Ireland reassures on bank deposits

Irish officials reassured savers on Thursday that their deposits were safe amid fears over what a possible IMF/EU bailout would mean for the country's banks.

Irish lenders have suffered outflows of corporate deposits, necessitating exceptional funding from the central bank, but Bank of Ireland and Irish Life & Permanent said this month that levels had stabilized at the end of the third quarter when the government extended its guarantee of corporate deposits.

In parliament, Finance Minister Brian Lenihan said retail deposits were also protected by government guarantee.

"I want to reassure all depositors in the guaranteed banks and building societies in Ireland that their deposits continue to be safe and secure," he said. "That guarantee is underpinned by the membership of the euro system."

Dublin is expected to receive "tens of billions" in loans from European partners and the IMF to shore up its battered banks, central bank governor Patrick Honohan said in a radio interview on Thursday.

Honohan also said the central bank had provided exceptional funding to the banks to plug "a steady drain of deposits."

Central bank data showed it had made exceptional liquidity assistance lending of nearly 35 billion euros at the end of October, up from 21.2 billion at end-September.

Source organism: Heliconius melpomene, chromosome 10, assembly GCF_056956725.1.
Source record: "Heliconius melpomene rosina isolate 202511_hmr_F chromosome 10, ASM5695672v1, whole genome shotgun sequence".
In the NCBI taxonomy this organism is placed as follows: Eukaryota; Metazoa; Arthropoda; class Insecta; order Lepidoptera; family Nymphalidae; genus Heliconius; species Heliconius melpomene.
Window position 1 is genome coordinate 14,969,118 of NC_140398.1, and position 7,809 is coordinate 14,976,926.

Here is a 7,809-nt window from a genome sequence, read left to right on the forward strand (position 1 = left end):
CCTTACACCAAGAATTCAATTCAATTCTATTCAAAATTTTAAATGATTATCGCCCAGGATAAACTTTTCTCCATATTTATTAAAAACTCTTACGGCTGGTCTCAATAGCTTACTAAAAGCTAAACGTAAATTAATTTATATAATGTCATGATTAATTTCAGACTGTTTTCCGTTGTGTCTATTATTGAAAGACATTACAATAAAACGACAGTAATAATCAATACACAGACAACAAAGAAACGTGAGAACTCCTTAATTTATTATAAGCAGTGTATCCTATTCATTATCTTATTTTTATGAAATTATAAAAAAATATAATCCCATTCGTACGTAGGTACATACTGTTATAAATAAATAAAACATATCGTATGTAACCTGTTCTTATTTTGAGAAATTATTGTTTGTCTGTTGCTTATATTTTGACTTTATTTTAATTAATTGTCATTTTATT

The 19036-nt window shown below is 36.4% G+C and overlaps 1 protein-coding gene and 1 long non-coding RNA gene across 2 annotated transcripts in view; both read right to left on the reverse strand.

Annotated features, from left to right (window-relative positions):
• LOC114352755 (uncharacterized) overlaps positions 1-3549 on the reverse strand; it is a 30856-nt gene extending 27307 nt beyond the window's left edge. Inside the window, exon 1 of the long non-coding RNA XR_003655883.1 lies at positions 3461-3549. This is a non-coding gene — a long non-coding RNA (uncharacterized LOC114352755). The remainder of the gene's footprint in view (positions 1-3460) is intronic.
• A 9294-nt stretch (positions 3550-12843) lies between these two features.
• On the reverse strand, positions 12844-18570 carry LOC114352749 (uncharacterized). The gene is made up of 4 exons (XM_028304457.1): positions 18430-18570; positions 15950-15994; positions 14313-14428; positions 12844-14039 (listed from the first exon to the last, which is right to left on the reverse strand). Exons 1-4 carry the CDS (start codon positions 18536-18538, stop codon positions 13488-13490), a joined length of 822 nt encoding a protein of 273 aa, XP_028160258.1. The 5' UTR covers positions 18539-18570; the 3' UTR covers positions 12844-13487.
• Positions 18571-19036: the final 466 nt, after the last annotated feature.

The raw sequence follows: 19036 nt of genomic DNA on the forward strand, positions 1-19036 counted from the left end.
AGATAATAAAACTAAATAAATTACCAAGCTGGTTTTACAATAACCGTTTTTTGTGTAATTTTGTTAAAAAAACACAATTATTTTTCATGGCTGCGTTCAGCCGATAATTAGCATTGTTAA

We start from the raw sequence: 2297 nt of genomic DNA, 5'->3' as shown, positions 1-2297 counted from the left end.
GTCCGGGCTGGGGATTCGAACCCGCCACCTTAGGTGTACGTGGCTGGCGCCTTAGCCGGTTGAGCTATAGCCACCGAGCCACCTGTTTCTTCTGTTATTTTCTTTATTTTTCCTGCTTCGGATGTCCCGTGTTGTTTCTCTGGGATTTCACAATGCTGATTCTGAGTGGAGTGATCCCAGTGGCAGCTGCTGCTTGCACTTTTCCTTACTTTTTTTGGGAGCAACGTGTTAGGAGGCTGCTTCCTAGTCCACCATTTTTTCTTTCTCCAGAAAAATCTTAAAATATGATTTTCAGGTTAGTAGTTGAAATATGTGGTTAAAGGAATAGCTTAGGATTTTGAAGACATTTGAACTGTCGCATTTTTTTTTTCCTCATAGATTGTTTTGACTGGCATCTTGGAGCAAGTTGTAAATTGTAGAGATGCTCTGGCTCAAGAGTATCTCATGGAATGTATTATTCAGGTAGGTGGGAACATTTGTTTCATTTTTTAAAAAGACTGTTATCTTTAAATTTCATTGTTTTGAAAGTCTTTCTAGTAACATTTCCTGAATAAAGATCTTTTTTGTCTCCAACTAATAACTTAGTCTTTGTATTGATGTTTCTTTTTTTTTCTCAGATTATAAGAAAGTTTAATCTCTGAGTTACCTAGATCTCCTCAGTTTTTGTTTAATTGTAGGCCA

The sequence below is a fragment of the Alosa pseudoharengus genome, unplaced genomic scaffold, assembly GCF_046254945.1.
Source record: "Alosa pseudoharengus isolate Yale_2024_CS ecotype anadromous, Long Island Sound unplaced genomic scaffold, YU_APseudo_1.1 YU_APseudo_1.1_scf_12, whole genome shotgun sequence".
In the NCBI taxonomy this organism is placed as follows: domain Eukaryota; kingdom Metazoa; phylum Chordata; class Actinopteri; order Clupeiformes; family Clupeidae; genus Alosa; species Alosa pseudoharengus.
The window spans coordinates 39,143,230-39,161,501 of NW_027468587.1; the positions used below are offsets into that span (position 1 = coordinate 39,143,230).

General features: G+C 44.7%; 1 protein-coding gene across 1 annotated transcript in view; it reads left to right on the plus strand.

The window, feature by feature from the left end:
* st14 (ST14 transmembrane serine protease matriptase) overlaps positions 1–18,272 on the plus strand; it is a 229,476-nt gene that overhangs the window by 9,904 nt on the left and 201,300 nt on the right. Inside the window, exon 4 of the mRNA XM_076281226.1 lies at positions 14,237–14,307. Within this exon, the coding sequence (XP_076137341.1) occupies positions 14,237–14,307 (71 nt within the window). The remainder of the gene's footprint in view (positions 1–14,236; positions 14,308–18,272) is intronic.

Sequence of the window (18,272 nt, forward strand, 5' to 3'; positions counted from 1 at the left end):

The European Central Bank (ECB) has also lent banks in Ireland some 130 billion euros. Analysts at Glas Securities estimate around half of that figure is for domestic Irish banks and the other half is for foreign lenders based in the country.

The prospect of an IMF/EU bailout for Ireland's banks and global headlines about the country's financial woes have triggered some concern among savers.

"I have had ... constituents ringing me to know whether they should open sterling accounts and move their money out," said Michael Noonan, finance spokesman from the main opposition party Fine Gael.

The chief executive of building society EBS told Reuters it had not seen any unusual activity. "Our customers are definitely worried ... (but) we've seen no unusual activity," Fergus Murphy said on the sidelines of a press briefing. "Thankfully so far, we've seen nothing leave us."

Allied Irish Banks will give details of its funding position in a trading update on Friday.

[Source: By Lorraine Turner, Reuters, Dublin, 19Nov10]

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